Very good article by Walter Russell Mead from “The American Interest”
Few interesting quotes:
- “For the unions who represent its employees, the bureaucratic, civil service state is a solution permanently in search of new problems to solve and new worlds to conquer.”
- “The power of the public unions within the party pulls Democrats much farther to the left than they would otherwise go.”
- “To the extent that these unions shape the Democratic agenda, Democrats aren’t just the party of government; they are the party of inefficient, expensive, unresponsive, bureaucratic government.”
- “The left lost this election because it failed to persuade the people that its analysis was correct. The people weren’t a herd of sheep dazzled by big money campaign ads on TV; the Wisconsin electorate chewed over the issues at leisure, debated them extensively, considered both points of view — and then handed the left a humiliating, stinging and strategic defeat.”
Very good video produced by Reason.tv regarding the fight against obesity. In general, the ‘good intentions’ of creating laws to control behavior is pretty useless and gives government the green light to find other ways to restrict freedom.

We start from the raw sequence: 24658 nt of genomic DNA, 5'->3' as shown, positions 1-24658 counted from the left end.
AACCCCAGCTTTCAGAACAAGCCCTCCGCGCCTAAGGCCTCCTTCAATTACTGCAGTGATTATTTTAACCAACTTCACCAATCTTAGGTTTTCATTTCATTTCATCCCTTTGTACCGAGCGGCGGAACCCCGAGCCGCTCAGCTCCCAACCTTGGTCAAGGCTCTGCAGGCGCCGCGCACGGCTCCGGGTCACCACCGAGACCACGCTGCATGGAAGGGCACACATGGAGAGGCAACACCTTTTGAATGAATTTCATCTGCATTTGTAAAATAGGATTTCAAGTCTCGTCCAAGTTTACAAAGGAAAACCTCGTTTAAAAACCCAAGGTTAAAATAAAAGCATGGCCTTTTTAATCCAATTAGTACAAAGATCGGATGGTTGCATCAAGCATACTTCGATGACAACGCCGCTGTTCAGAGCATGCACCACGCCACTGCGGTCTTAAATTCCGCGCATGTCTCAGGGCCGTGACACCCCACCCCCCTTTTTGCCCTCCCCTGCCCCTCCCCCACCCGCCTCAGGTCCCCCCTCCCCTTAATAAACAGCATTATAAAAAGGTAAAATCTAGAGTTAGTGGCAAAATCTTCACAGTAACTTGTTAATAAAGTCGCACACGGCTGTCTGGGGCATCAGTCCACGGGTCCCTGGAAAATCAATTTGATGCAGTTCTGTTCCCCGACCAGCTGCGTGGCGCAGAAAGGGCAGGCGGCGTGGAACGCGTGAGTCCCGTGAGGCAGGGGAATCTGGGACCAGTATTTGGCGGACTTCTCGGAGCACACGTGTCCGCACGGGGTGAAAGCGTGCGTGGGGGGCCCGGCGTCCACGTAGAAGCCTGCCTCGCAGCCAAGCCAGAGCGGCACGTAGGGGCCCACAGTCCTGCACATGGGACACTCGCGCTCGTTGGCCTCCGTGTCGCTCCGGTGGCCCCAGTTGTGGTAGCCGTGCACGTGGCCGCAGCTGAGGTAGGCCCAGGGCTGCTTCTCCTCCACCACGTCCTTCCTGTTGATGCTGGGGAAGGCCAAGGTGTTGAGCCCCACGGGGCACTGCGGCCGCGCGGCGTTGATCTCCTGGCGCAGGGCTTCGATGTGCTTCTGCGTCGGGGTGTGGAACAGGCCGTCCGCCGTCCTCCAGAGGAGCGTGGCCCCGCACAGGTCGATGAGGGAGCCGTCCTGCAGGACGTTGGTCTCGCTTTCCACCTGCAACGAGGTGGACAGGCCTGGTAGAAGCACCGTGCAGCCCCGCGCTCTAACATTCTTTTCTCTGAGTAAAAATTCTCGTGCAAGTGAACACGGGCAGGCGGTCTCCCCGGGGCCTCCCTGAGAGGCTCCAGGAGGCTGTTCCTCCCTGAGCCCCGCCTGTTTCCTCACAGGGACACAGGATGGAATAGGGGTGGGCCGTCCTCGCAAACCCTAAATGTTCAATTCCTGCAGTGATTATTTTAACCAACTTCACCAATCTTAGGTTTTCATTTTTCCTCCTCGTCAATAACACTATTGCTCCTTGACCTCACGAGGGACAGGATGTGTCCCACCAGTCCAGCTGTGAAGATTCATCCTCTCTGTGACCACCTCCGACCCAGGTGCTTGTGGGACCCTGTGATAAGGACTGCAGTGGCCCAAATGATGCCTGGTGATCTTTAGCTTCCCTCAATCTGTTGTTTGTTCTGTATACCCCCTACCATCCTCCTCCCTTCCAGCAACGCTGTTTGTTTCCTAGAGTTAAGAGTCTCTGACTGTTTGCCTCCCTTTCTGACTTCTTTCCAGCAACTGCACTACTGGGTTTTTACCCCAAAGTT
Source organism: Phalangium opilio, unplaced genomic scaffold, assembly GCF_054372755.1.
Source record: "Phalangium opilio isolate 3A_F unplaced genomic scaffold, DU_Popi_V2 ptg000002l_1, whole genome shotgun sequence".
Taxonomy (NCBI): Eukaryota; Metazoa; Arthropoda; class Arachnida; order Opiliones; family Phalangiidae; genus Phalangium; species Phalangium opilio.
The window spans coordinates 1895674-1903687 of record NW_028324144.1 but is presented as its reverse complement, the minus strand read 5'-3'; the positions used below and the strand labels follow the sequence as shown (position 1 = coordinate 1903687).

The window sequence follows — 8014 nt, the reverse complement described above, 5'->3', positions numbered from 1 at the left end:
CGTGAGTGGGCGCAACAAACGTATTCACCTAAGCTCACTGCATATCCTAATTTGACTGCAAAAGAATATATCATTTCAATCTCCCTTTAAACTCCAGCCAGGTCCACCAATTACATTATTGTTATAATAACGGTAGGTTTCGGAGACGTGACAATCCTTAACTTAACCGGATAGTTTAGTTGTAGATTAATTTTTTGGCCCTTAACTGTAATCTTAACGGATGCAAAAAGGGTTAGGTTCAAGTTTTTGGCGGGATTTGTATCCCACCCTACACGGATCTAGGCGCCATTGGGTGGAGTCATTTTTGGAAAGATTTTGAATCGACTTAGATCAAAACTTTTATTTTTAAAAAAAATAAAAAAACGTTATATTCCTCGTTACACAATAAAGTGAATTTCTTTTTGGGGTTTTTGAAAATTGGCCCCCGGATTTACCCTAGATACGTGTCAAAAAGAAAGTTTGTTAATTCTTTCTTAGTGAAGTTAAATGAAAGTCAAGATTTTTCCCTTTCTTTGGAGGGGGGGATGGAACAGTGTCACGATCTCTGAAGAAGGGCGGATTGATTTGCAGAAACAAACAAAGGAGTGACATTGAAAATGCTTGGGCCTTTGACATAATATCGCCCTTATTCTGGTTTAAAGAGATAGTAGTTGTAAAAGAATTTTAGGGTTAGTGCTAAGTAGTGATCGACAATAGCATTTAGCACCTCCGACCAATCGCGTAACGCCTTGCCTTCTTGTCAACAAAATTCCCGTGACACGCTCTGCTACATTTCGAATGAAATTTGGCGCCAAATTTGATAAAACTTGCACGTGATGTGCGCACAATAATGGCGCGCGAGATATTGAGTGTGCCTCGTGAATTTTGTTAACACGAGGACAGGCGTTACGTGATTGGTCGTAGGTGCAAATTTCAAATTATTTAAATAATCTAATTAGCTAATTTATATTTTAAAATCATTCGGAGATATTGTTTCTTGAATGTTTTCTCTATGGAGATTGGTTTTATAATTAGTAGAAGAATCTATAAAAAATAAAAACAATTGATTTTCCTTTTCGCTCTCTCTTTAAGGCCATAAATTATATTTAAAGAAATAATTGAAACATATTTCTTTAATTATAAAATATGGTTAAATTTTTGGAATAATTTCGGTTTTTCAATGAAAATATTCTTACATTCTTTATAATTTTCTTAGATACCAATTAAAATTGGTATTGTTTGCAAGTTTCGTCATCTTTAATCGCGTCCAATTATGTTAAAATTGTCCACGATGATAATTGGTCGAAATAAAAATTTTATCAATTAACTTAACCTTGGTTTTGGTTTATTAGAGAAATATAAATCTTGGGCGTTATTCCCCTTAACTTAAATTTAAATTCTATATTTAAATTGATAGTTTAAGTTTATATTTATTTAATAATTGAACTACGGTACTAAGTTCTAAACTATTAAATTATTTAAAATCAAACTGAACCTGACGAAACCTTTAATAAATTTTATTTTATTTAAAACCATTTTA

There are all sort of examples of laws created to ‘help’, the most controversial of late is New York’s Mayor Bloomberg banning sodas larger than16 oz. If the people really wanted this, then wouldn’t they just stop buying the smaller soda? There is, of course, some pricing strategy that promotes buying a larger soda (price per oz is a little less if you buy the larger drink) and then once you buy the larger drink, you may fee obligated to drink the whole thing.
Still, it doesn’t seem at all appropriate for a city to ban a particular size of product. Maybe, for his next law, he’ll ban larger clothing with the idea that if you can’t buy extra large sized clothing, you’ll be forced to loose weight. A part of me is thinking I shouldn’t write things like that lest it comes true.
An even more surprising ban comes from Reason’s Nanny of the month. A federal prosecutor filed to ban raw milk, making the statement that citizens don’t have the freedom to eat what they want. Link to Nanny of the Month
Wall Street Journal columnist Scott McCartney reports on the cost breakdown of a hypothetical 100 seat flight. Assuming the flight was full, how much is spent to cover expenses and how huge of a profit margin is the airline collecting. Turns out the profit margin is an enormous 1%. The biggest expense is file, taking 29%. This despite airlines becoming more fuel efficient – the cost of fuel, as we all can attest to, has gone up considerably in the last 10 years.
Link to the article:
How Airlines Spend Your Airfare – WSJ.com
My first Landrover was a 2005 Freelander SE3. This was a great little vehicle. Not quite the truck like the Discovery and the Range Rover, but still very capable.
The SE3 is a two door convertible. You could remove the cover that is over the trunk and it had a very large glass moonroof that could also be removed for a great open air experience. On the road it was very quick and sporty.